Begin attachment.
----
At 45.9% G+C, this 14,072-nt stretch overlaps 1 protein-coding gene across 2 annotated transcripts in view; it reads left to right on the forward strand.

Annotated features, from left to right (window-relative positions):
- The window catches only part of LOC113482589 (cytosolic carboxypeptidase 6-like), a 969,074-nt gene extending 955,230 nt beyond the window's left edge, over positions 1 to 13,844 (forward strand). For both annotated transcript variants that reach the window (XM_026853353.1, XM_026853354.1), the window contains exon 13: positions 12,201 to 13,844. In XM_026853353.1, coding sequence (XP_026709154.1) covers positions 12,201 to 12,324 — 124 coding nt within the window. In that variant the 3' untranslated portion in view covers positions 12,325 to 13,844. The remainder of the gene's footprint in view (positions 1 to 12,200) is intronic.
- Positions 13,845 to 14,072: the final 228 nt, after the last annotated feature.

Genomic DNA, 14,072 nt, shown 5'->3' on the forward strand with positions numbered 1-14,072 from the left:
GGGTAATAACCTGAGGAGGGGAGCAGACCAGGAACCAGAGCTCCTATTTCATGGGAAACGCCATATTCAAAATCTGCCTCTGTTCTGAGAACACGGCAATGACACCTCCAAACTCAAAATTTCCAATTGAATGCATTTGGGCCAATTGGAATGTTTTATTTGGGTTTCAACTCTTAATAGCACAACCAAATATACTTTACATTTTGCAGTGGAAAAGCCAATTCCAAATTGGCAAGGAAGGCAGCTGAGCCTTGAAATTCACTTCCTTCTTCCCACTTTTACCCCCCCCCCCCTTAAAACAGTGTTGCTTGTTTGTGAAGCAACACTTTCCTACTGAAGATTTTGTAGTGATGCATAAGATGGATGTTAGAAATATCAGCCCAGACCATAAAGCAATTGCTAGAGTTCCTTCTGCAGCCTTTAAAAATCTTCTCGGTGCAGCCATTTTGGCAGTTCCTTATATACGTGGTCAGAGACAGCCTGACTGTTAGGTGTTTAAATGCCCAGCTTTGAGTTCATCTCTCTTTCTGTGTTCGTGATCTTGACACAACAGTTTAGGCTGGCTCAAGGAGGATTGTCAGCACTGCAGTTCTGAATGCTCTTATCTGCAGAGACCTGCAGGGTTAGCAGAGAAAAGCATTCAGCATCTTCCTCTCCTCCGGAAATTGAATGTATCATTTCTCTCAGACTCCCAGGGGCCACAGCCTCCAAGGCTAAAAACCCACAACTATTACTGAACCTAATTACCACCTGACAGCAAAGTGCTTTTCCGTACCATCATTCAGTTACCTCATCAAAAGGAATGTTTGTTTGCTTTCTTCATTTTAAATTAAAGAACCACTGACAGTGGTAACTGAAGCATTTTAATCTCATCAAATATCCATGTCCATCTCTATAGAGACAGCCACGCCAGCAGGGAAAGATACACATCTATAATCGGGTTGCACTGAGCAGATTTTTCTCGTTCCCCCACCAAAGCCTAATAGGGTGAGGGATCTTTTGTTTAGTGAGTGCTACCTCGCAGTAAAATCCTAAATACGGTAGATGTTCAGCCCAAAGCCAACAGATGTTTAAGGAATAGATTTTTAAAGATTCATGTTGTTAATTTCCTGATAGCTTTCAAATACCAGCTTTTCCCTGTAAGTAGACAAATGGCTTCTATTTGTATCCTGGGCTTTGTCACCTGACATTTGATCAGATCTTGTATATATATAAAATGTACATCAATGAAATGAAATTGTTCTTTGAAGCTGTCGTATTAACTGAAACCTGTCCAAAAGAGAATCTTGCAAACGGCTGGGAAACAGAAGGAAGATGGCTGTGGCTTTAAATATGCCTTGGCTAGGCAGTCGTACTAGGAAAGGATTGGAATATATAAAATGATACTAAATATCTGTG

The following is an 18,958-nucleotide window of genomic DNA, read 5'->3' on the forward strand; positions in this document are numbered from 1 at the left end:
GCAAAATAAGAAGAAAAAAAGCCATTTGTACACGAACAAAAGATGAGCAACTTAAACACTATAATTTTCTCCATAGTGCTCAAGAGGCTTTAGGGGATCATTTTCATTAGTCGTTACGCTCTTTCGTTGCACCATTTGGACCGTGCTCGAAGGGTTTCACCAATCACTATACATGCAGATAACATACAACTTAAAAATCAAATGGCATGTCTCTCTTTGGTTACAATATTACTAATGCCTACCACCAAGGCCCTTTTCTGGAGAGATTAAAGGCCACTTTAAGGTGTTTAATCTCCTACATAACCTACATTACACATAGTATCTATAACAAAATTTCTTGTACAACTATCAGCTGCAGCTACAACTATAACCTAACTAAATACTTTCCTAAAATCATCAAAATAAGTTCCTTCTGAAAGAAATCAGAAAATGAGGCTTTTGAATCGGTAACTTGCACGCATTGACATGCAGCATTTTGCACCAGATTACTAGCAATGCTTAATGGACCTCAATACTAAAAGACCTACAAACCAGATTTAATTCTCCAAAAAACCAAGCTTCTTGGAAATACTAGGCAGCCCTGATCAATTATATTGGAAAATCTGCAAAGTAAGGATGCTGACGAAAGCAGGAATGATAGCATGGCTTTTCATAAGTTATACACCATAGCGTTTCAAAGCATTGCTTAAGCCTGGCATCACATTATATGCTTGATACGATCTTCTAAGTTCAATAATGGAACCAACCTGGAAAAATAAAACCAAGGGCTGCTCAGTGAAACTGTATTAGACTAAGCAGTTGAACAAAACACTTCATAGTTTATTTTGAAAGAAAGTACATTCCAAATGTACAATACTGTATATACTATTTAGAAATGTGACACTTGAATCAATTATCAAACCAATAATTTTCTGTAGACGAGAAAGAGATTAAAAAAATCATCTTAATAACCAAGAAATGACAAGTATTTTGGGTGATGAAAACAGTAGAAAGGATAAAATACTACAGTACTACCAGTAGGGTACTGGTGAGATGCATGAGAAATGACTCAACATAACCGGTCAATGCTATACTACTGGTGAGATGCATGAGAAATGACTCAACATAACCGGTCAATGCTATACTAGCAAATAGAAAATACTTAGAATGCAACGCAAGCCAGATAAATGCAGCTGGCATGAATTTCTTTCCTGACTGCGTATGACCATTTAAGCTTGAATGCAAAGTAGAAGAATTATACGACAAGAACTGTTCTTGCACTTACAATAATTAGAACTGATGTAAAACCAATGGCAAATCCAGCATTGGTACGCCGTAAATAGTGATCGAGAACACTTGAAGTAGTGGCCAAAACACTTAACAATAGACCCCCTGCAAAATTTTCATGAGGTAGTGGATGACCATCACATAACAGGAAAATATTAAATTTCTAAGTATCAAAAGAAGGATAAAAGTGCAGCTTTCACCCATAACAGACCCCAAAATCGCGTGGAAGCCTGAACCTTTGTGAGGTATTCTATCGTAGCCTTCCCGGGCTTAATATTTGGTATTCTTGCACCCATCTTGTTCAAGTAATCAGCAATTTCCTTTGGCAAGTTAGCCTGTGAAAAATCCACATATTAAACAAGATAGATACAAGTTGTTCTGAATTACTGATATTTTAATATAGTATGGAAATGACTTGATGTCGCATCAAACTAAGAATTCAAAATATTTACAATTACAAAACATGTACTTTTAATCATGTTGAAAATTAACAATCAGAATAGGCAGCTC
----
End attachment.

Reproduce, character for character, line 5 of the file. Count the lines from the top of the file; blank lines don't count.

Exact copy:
Genomic DNA, 14,072 nt, shown 5'->3' on the forward strand with positions numbered 1-14,072 from the left: